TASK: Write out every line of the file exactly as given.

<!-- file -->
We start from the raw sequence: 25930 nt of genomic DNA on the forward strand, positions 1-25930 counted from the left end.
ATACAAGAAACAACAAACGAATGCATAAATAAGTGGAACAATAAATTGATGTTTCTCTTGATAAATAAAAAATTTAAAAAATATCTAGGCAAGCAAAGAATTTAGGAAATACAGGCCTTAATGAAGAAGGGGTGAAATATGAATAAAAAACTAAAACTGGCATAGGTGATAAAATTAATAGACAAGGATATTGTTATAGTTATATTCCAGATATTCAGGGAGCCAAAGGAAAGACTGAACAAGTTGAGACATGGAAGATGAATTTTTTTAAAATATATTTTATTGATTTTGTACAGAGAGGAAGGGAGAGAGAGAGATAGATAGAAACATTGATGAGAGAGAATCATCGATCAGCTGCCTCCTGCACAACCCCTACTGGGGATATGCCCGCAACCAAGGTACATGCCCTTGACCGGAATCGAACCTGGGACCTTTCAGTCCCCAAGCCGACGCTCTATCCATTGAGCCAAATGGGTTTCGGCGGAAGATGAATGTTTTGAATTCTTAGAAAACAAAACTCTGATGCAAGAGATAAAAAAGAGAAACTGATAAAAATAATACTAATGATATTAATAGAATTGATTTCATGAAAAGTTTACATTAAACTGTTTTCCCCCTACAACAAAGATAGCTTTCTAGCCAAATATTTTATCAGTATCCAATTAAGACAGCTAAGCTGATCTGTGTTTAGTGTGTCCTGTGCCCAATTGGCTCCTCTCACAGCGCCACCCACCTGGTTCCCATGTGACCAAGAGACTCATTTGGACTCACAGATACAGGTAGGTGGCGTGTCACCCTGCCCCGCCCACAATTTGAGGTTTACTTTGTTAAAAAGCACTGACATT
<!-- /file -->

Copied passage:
We start from the raw sequence: 25930 nt of genomic DNA on the forward strand, positions 1-25930 counted from the left end.
ATACAAGAAACAACAAACGAATGCATAAATAAGTGGAACAATAAATTGATGTTTCTCTTGATAAATAAAAAATTTAAAAAATATCTAGGCAAGCAAAGAATTTAGGAAATACAGGCCTTAATGAAGAAGGGGTGAAATATGAATAAAAAACTAAAACTGGCATAGGTGATAAAATTAATAGACAAGGATATTGTTATAGTTATATTCCAGATATTCAGGGAGCCAAAGGAAAGACTGAACAAGTTGAGACATGGAAGATGAATTTTTTTAAAATATATTTTATTGATTTTGTACAGAGAGGAAGGGAGAGAGAGAGATAGATAGAAACATTGATGAGAGAGAATCATCGATCAGCTGCCTCCTGCACAACCCCTACTGGGGATATGCCCGCAACCAAGGTACATGCCCTTGACCGGAATCGAACCTGGGACCTTTCAGTCCCCAAGCCGACGCTCTATCCATTGAGCCAAATGGGTTTCGGCGGAAGATGAATGTTTTGAATTCTTAGAAAACAAAACTCTGATGCAAGAGATAAAAAAGAGAAACTGATAAAAATAATACTAATGATATTAATAGAATTGATTTCATGAAAAGTTTACATTAAACTGTTTTCCCCCTACAACAAAGATAGCTTTCTAGCCAAATATTTTATCAGTATCCAATTAAGACAGCTAAGCTGATCTGTGTTTAGTGTGTCCTGTGCCCAATTGGCTCCTCTCACAGCGCCACCCACCTGGTTCCCATGTGACCAAGAGACTCATTTGGACTCACAGATACAGGTAGGTGGCGTGTCACCCTGCCCCGCCCACAATTTGAGGTTTACTTTGTTAAAAAGCACTGACATT